The Accelerated Rehabilitative Disposition (ARD) program is a popular pretrial diversion option for first-time DUI offenders in Pennsylvania. You could qualify even if you refused the blood alcohol content (BAC) test when the police stopped you or responded to a crash and arrested you.
If you face DUI charges in Pennsylvania, you should consider enlisting the help of a criminal defense lawyer familiar with the ARD program. The applicable laws require you to have an attorney handling your case to apply and get accepted into ARD.
Who Decides If I Can Enroll in the ARD Program?
Each county handles administering the ARD program a little differently. According to the Montgomery County District Attorney’s Office, the county’s ARD Chief examines each application for the program individually. The ARD Chief—or the Office of the District Attorney in some counties—can determine if you can enroll in the program despite a BAC test refusal.
Pennsylvania has strict implied consent laws, so you could face these charges and penalties in addition to a DUI charge.
Still, those reviewing ARD applications might accept you into the program based on the facts and circumstances related to your arrest. Having a DUI attorney familiar with this program and its goals gives you the best chance of enrolling.
What Is the ARD Program?
The ARD program is a pretrial diversion program unique to Pennsylvania courts. It is approved by the Supreme Court of Pennsylvania and the General Assembly under 75 PA C.S. § 3807. The program’s purpose is to offer first-time offenders a second chance if they complete six months to a year of court-monitored rehabilitation and show motivation to avoid rearrest.
Each county sets the criteria for its programs, and each application is reviewed based on its own merits. However, those accepted into the program following a DUI or alcohol-related arrest typically meet some or all of the following criteria:
- They do not have a criminal record.
- It is their first DUI arrest or first arrest in at least ten years.
- They have not previously participated in the ARD program.
- If they caused a collision, there were no serious injuries.
- There were no minors under age 14 in the car at the time of their arrest.
As you can see, these qualifications do not mention implied consent or the results of BAC testing. While some circumstances might not support acceptance into the ARD program, refusing the BAC test alone should not prevent you from being accepted.
Not all who apply receive acceptance, though. The District Attorney’s Office might deny your enrollment for another reason.
What Must I Do to Complete the ARD Program Successfully?
Once accepted into the ARD program and admitted into the ARD program by a Common Pleas Judge, you will learn about the conditions of the program. These may be specific to your needs or generally applied to everyone enrolled in the program for a DUI offense in your county.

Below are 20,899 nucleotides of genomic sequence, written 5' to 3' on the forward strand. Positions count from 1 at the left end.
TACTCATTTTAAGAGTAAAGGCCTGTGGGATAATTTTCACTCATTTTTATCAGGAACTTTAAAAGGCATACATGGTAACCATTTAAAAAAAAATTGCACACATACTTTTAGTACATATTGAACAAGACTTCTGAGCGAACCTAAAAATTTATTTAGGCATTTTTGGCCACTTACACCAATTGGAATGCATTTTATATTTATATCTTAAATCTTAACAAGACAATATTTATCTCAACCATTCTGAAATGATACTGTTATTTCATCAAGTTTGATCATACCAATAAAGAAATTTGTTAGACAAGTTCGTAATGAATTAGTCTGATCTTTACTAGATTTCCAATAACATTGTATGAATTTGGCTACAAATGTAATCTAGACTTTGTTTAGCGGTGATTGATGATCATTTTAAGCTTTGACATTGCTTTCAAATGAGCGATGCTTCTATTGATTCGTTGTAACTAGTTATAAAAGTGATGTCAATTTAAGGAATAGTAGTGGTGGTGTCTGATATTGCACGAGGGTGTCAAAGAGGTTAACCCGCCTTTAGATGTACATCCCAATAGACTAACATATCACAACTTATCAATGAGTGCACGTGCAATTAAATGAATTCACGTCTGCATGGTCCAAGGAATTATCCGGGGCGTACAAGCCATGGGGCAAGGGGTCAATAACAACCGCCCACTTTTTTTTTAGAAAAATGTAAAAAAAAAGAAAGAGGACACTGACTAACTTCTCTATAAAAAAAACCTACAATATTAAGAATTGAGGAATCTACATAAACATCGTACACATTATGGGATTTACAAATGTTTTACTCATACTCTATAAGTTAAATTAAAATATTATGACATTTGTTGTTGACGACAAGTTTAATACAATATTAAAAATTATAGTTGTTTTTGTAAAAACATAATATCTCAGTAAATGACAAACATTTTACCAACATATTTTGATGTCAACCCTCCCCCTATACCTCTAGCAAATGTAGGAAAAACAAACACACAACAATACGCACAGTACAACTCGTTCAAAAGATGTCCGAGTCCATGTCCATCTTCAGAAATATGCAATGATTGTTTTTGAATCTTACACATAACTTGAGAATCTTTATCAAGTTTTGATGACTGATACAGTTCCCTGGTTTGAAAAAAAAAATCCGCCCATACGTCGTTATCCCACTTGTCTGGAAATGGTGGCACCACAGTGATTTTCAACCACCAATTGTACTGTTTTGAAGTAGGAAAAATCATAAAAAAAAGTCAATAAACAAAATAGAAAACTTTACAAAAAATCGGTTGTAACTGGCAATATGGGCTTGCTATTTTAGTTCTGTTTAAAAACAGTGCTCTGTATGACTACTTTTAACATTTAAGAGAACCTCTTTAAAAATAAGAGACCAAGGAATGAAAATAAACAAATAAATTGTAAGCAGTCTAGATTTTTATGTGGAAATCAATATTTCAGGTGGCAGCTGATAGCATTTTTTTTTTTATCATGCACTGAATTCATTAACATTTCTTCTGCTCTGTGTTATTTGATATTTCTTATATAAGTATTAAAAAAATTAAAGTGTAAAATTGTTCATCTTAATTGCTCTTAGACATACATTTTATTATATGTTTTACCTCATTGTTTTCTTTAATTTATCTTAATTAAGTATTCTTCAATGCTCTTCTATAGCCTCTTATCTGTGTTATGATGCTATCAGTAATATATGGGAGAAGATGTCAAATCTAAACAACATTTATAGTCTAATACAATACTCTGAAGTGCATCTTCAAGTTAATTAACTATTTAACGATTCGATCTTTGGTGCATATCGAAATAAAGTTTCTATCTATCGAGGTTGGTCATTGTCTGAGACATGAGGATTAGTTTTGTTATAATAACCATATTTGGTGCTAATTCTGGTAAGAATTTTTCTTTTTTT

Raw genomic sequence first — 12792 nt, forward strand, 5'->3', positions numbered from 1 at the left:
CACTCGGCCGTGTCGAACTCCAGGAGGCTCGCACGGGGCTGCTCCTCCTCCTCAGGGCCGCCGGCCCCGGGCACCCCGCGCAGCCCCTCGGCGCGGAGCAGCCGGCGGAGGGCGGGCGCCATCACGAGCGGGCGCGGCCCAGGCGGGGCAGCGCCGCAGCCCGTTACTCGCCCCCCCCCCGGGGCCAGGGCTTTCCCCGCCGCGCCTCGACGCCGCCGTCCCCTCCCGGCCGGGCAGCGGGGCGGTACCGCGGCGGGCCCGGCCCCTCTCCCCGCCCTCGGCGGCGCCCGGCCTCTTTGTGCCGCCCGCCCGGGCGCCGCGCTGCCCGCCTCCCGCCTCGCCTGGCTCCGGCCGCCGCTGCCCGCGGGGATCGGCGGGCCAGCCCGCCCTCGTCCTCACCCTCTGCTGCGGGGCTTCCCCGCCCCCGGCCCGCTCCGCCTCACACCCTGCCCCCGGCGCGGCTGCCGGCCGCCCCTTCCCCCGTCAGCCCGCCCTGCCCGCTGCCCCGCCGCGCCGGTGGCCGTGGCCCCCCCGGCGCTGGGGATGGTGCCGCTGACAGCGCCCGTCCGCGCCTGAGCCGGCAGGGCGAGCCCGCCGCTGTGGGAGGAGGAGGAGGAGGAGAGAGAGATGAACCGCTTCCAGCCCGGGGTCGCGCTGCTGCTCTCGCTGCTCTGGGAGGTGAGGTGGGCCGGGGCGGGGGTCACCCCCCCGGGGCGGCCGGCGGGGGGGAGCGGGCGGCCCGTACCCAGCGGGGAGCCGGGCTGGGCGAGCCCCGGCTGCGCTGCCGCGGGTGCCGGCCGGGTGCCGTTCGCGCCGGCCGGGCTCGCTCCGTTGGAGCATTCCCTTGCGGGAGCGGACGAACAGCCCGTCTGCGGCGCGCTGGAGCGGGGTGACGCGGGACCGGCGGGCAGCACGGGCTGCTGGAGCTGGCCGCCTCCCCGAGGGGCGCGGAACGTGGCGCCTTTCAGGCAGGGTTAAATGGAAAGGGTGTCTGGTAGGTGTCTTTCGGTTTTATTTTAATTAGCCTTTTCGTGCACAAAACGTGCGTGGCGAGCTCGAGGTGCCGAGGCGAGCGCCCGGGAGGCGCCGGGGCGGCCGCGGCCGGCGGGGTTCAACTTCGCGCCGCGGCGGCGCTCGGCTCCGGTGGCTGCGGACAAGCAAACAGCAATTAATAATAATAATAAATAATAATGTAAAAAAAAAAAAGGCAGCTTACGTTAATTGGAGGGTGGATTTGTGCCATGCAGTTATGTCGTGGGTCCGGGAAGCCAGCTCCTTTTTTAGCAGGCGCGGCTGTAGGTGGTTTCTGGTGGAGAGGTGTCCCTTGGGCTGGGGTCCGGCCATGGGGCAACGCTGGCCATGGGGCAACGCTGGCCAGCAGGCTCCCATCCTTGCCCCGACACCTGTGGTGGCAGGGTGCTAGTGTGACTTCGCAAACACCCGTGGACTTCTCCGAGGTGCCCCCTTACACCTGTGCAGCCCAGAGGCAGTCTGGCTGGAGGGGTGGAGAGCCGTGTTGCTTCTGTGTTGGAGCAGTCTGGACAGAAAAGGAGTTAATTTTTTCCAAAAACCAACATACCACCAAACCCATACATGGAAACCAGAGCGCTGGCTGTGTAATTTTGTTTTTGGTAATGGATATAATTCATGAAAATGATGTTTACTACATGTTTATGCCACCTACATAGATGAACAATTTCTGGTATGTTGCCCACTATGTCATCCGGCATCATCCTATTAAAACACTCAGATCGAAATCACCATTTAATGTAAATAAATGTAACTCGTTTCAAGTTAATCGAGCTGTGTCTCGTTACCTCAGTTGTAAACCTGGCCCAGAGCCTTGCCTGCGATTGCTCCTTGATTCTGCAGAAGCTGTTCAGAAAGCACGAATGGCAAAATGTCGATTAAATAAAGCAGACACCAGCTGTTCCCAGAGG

Conditions could include:
- Completing an assessment for alcohol dependence or drug addiction
- Attending counseling or treatment, if recommended after the assessment
- Going to Alcohol Highway Safety School
- Completing community service if assigned
- Paying restitution to any victims injured in a DUI crash you caused
- Paying any fines or fees
- Regularly reporting as necessary during six to 12 months of supervision/probation
The goals of this program are rehabilitative. Participants should not consider any of these items as penalties. Instead, they can avoid prosecution and a criminal conviction by successfully completing the necessary tasks and finishing the program.
What Happens When a Participant Does Not Complete the ARD Program?
If you fail to complete the ARD requirements or are rearrested during this period, the District Attorney’s Office has the option to remove you from the program. This could mean that prosecutors proceed with your criminal case. You would need to enter a plea and face the possibility of going to trial.
If you refuse to submit to a Breathalyzer test, your driver’s license will likely be suspended for a year or more. In addition, the police could obtain a warrant and take blood to establish your BAC. With this evidence, you could be convicted of a DUI if you do not successfully complete the ARD program.
A DUI conviction could bring jail time, fines, community service, probation, and more.
Is the ARD Program the Best Option Based on My Case Facts?
Under some circumstances, the ARD program may not be a good fit for you. This program requires you to work with a criminal defense attorney who should assess your options before deciding to apply to the program on your behalf. During this evaluation, they might discover better options based on your case.
They might recommend pursuing another option if:
- It might be possible to get the charges dropped.
- The BAC evidence is likely inadmissible at trial because of testing issues.
- You have a strong defense that could win your case at trial.
- The penalties you will face are minor and will end sooner than the time it takes to complete the ARD program.
While the ARD program is a good option for those hoping to avoid conviction and get the arrest expunged from their record, it is not always the best option. Some might not qualify; others could get a more favorable outcome with a different defense strategy. The best way to determine if the ARD program is the best option for you is to discuss it with a DUI defense attorney.
Speak to Our DUI Defense Team Today About Your Options
McKenzie Law Firm, P.C., represents those facing arrest and charges of DUI, drug crimes, and more. We handle ARD applications for many clients and can help you understand if this program is a good fit for you.
Contact us today to get started.